After watching several mornings in a row, I brought a few buckets home to our own kitchen in Wellfleet, tucked into the woods in the next town over from hers, and tried my hand. I made a batch of beach plum jelly, and then painstakingly picked the pits from the fruit for a few jars of jam. And when I couldn't stand the heat anymore, I threw the rest into a jar with vodka and sugar to make cordial. All winter, we had beach plum jelly on toast, and beach plum jam and peanut butter sandwiches, and we gave away the cordial as Christmas gifts.

It's been two years now since that notable fall. A year later, I became Alex's fiancee, and this November we're getting married. There will be beach plum jam on the cheese plate at the hors d'oeuvres table, perhaps a beach plum chutney alongside a cut of game, and maybe, if we can find enough fruit, beach plum cordial to sweeten the champagne.

It might be hard to predict what the years to come will bring, but it feels awfully good to know I already have a family recipe up my sleeve.

Beach Plum Jelly

This recipe is adapted from the one Alex's grandmother passed down to me. If you don't have time to make jelly when you pick the fruits, you can make the juice and freeze it until you're ready. This is also a good trick for spreading out the jelly in between years of plenty.*

Beach Plum Jelly i i
Elspeth Pierson for NPR
Beach Plum Jelly
Elspeth Pierson for NPR

Makes 7 or 8 (8-ounce) jars

8 heaping cups beach plums

1 cup water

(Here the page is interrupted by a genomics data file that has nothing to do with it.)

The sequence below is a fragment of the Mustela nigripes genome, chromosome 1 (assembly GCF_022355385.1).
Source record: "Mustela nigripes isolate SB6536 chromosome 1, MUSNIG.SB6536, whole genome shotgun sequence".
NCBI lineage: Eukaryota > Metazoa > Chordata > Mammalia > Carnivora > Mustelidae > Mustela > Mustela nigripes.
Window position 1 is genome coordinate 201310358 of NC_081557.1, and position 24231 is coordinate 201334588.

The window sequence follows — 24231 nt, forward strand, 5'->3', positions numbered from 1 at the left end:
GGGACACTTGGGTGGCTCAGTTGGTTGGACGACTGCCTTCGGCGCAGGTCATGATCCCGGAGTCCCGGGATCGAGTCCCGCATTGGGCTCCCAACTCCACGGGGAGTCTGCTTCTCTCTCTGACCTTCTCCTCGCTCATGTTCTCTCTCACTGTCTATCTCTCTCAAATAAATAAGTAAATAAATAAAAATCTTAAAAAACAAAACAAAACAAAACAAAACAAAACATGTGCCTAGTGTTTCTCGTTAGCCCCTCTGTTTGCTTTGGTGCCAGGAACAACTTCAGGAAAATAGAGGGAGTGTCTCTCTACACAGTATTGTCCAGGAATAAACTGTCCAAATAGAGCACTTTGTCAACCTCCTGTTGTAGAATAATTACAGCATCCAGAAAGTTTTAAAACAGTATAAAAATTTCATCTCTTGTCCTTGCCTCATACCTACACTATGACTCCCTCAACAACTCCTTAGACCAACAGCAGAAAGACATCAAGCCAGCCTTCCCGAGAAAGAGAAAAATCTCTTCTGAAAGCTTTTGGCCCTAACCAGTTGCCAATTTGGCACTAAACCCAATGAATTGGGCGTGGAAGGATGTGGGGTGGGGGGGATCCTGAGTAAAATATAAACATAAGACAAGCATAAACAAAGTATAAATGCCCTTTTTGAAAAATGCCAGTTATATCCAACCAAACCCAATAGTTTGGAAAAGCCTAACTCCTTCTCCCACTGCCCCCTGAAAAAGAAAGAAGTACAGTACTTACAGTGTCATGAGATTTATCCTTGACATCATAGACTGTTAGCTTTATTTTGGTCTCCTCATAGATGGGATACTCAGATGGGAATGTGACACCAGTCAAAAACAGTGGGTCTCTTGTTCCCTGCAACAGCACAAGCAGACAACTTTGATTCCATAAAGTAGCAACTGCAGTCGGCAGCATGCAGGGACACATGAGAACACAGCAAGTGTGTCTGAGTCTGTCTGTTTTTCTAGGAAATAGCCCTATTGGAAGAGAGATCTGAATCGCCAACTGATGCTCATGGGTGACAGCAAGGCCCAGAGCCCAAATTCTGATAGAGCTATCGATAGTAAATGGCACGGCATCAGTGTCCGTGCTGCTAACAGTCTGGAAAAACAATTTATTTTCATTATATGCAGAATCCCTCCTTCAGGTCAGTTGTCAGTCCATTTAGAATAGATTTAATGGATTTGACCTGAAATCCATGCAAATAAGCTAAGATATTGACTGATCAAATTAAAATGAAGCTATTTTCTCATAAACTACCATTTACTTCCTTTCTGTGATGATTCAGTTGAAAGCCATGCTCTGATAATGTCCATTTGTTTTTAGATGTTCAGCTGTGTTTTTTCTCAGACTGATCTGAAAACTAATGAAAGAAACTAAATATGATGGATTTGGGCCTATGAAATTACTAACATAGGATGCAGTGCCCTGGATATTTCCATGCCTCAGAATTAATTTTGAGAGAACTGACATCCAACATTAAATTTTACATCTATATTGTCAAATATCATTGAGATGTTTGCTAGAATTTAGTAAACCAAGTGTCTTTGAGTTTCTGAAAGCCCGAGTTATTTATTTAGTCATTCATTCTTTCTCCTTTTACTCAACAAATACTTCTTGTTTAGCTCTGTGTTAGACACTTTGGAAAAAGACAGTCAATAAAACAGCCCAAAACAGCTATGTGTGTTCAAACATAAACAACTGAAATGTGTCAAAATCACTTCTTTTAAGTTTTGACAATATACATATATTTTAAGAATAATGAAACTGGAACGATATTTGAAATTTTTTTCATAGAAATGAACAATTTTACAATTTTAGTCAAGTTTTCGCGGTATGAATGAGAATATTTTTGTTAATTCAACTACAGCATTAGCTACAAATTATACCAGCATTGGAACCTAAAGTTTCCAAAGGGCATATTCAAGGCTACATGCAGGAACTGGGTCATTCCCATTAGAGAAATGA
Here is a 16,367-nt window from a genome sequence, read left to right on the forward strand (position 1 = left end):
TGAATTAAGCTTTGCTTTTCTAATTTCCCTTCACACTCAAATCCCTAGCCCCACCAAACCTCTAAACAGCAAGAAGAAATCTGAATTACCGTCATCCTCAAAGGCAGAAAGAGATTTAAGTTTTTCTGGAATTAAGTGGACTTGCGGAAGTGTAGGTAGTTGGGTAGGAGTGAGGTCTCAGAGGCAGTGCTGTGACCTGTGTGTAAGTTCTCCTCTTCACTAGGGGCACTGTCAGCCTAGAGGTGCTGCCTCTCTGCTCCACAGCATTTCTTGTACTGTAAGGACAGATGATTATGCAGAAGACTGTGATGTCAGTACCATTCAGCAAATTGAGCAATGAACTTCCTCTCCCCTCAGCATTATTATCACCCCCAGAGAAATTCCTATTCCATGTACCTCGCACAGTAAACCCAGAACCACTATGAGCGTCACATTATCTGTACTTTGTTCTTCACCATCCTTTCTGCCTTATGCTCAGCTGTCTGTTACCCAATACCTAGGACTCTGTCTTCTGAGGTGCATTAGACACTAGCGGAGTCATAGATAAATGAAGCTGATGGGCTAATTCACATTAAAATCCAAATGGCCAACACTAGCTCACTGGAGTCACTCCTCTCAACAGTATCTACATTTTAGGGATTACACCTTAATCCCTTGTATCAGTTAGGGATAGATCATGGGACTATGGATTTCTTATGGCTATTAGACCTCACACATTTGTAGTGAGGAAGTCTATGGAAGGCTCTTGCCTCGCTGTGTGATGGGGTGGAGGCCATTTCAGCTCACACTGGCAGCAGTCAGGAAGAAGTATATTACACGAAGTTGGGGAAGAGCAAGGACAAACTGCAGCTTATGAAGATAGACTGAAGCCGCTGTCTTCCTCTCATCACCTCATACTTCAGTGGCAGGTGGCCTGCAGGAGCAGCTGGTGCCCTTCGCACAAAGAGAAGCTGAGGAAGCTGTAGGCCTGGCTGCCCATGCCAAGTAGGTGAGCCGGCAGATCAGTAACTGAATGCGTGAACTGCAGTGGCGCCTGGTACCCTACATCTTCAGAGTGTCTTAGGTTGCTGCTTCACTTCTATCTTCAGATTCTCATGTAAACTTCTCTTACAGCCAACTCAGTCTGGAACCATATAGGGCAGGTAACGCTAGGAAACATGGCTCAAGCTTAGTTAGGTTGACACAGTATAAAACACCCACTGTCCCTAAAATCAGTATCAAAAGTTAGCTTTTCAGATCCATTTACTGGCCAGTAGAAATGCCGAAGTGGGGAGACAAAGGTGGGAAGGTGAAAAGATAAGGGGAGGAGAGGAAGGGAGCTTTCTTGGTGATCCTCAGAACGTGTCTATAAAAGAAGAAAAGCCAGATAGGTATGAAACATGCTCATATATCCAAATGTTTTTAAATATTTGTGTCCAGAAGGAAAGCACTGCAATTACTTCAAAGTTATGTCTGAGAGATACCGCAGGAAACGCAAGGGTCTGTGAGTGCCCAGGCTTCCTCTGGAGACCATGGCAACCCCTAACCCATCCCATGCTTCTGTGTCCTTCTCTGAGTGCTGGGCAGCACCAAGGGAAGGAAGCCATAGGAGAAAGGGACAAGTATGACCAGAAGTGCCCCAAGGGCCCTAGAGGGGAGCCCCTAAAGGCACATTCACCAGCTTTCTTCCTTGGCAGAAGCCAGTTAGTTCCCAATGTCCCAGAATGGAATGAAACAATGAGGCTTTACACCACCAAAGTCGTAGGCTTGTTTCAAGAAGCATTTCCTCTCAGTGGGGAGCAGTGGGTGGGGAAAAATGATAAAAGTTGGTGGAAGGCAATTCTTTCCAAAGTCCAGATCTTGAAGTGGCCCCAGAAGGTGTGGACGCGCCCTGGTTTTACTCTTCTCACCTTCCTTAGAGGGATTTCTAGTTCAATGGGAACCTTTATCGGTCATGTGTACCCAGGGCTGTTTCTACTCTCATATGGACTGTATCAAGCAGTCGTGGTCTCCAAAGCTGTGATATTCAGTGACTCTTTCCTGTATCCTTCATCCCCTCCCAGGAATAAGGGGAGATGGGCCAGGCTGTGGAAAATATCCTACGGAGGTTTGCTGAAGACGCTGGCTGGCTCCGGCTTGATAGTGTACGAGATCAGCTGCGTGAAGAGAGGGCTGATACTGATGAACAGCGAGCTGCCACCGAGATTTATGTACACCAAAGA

6 cups sugar

3 ounces liquid pectin

In a large soup pot, cook the beach plums and the water over medium-high heat until the fruit is soft. Set a large mixing bowl underneath a colander and pour the hot juice through, straining out the pits and skins. (Some people say to use cheesecloth, but Alex's grandmother says she never bothers, and her jelly always turns out just fine.)

Measure out 4 cups of beach plum juice. Rinse out the pot and pour in the juice with the sugar. Heat the mixture over medium-high heat, stirring until the sugar is dissolved, and bring it to a rolling boil. Add the pectin and bring the mixture back to a boil for 1 minute. Remove the jelly from the heat and pour it into sterilized jars. Store in a cool, dark place for up to a year.

*Note: Beach plums grow over a fairly wide range of the East Coast — from Maine to Virginia. But if you can't get them, you can substitute regular large plums, chopped to approximate the quantities.

Beach Plum Cordial

We made multiple batches of this recipe in September 2007, the big year, once we had exhausted ourselves with making jelly. The cordial not only put the extra fruit to good use, but also made an excellent holiday gift.*

Beach Plum Cordial i i
Elspeth Pierson for NPR
Beach Plum Cordial
Elspeth Pierson for NPR

Makes roughly 2 quarts

1 quart perfectly ripe beach plums, washed

2 1/2 cups sugar

1 quart vodka